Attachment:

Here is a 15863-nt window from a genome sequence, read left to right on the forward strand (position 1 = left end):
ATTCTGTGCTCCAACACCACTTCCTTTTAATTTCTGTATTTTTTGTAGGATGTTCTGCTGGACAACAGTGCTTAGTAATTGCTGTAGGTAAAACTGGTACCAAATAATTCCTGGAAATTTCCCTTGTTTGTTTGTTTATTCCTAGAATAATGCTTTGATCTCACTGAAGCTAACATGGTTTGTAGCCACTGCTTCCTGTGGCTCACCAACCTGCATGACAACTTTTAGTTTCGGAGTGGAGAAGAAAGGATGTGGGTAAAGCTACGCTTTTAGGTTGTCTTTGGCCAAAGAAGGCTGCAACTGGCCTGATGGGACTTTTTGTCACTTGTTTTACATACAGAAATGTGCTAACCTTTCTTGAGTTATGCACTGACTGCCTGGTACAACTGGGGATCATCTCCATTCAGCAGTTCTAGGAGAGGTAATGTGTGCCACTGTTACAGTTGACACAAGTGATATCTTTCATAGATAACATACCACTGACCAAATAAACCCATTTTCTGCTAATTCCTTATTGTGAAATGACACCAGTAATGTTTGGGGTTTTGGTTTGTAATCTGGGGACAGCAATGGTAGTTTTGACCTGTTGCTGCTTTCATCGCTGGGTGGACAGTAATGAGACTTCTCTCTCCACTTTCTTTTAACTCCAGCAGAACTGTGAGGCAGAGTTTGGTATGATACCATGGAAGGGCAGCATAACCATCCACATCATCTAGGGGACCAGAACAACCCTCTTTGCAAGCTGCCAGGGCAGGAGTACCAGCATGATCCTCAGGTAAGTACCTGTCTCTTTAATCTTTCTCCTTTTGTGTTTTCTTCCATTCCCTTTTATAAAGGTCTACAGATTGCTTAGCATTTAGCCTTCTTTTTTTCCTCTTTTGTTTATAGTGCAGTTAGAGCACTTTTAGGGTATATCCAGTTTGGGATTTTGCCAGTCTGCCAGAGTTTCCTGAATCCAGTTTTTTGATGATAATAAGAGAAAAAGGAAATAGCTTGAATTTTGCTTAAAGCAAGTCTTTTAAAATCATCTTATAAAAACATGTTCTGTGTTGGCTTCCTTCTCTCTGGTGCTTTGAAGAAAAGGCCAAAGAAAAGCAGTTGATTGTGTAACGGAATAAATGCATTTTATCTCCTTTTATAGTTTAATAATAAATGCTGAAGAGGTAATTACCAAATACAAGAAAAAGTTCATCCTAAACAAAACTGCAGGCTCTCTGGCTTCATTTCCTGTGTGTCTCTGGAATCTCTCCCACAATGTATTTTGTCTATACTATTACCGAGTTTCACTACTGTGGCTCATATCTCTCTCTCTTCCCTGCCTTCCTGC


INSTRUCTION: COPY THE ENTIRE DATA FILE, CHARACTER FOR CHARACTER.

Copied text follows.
Here is a 15863-nt window from a genome sequence, read left to right on the forward strand (position 1 = left end):
ATTCTGTGCTCCAACACCACTTCCTTTTAATTTCTGTATTTTTTGTAGGATGTTCTGCTGGACAACAGTGCTTAGTAATTGCTGTAGGTAAAACTGGTACCAAATAATTCCTGGAAATTTCCCTTGTTTGTTTGTTTATTCCTAGAATAATGCTTTGATCTCACTGAAGCTAACATGGTTTGTAGCCACTGCTTCCTGTGGCTCACCAACCTGCATGACAACTTTTAGTTTCGGAGTGGAGAAGAAAGGATGTGGGTAAAGCTACGCTTTTAGGTTGTCTTTGGCCAAAGAAGGCTGCAACTGGCCTGATGGGACTTTTTGTCACTTGTTTTACATACAGAAATGTGCTAACCTTTCTTGAGTTATGCACTGACTGCCTGGTACAACTGGGGATCATCTCCATTCAGCAGTTCTAGGAGAGGTAATGTGTGCCACTGTTACAGTTGACACAAGTGATATCTTTCATAGATAACATACCACTGACCAAATAAACCCATTTTCTGCTAATTCCTTATTGTGAAATGACACCAGTAATGTTTGGGGTTTTGGTTTGTAATCTGGGGACAGCAATGGTAGTTTTGACCTGTTGCTGCTTTCATCGCTGGGTGGACAGTAATGAGACTTCTCTCTCCACTTTCTTTTAACTCCAGCAGAACTGTGAGGCAGAGTTTGGTATGATACCATGGAAGGGCAGCATAACCATCCACATCATCTAGGGGACCAGAACAACCCTCTTTGCAAGCTGCCAGGGCAGGAGTACCAGCATGATCCTCAGGTAAGTACCTGTCTCTTTAATCTTTCTCCTTTTGTGTTTTCTTCCATTCCCTTTTATAAAGGTCTACAGATTGCTTAGCATTTAGCCTTCTTTTTTTCCTCTTTTGTTTATAGTGCAGTTAGAGCACTTTTAGGGTATATCCAGTTTGGGATTTTGCCAGTCTGCCAGAGTTTCCTGAATCCAGTTTTTTGATGATAATAAGAGAAAAAGGAAATAGCTTGAATTTTGCTTAAAGCAAGTCTTTTAAAATCATCTTATAAAAACATGTTCTGTGTTGGCTTCCTTCTCTCTGGTGCTTTGAAGAAAAGGCCAAAGAAAAGCAGTTGATTGTGTAACGGAATAAATGCATTTTATCTCCTTTTATAGTTTAATAATAAATGCTGAAGAGGTAATTACCAAATACAAGAAAAAGTTCATCCTAAACAAAACTGCAGGCTCTCTGGCTTCATTTCCTGTGTGTCTCTGGAATCTCTCCCACAATGTATTTTGTCTATACTATTACCGAGTTTCACTACTGTGGCTCATATCTCTCTCTCTTCCCTGCCTTCCTGC